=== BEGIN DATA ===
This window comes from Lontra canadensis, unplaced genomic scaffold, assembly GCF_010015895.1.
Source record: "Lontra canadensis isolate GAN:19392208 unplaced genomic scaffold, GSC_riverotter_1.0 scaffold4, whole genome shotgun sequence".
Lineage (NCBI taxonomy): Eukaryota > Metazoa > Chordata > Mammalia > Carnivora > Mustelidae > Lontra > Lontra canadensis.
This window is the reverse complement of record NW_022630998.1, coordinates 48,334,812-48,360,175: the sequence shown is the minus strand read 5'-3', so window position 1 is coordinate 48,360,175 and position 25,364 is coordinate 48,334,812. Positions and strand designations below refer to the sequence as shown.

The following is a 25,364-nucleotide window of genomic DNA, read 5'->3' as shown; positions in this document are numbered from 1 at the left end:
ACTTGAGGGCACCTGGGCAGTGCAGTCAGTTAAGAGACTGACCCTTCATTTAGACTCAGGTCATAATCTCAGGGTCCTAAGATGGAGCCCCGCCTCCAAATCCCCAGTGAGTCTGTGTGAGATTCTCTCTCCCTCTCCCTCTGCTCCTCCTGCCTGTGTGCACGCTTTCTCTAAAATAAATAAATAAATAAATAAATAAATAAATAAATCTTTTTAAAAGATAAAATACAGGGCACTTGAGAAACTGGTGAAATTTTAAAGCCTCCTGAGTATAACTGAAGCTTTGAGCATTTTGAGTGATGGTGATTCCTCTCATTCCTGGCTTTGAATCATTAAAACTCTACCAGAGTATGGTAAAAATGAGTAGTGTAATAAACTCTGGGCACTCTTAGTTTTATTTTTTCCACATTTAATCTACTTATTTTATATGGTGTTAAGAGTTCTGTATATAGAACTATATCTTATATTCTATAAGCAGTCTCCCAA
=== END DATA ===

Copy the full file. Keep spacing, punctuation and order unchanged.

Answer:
This window comes from Lontra canadensis, unplaced genomic scaffold, assembly GCF_010015895.1.
Source record: "Lontra canadensis isolate GAN:19392208 unplaced genomic scaffold, GSC_riverotter_1.0 scaffold4, whole genome shotgun sequence".
Lineage (NCBI taxonomy): Eukaryota > Metazoa > Chordata > Mammalia > Carnivora > Mustelidae > Lontra > Lontra canadensis.
This window is the reverse complement of record NW_022630998.1, coordinates 48,334,812-48,360,175: the sequence shown is the minus strand read 5'-3', so window position 1 is coordinate 48,360,175 and position 25,364 is coordinate 48,334,812. Positions and strand designations below refer to the sequence as shown.

The following is a 25,364-nucleotide window of genomic DNA, read 5'->3' as shown; positions in this document are numbered from 1 at the left end:
ACTTGAGGGCACCTGGGCAGTGCAGTCAGTTAAGAGACTGACCCTTCATTTAGACTCAGGTCATAATCTCAGGGTCCTAAGATGGAGCCCCGCCTCCAAATCCCCAGTGAGTCTGTGTGAGATTCTCTCTCCCTCTCCCTCTGCTCCTCCTGCCTGTGTGCACGCTTTCTCTAAAATAAATAAATAAATAAATAAATAAATAAATAAATCTTTTTAAAAGATAAAATACAGGGCACTTGAGAAACTGGTGAAATTTTAAAGCCTCCTGAGTATAACTGAAGCTTTGAGCATTTTGAGTGATGGTGATTCCTCTCATTCCTGGCTTTGAATCATTAAAACTCTACCAGAGTATGGTAAAAATGAGTAGTGTAATAAACTCTGGGCACTCTTAGTTTTATTTTTTCCACATTTAATCTACTTATTTTATATGGTGTTAAGAGTTCTGTATATAGAACTATATCTTATATTCTATAAGCAGTCTCCCAA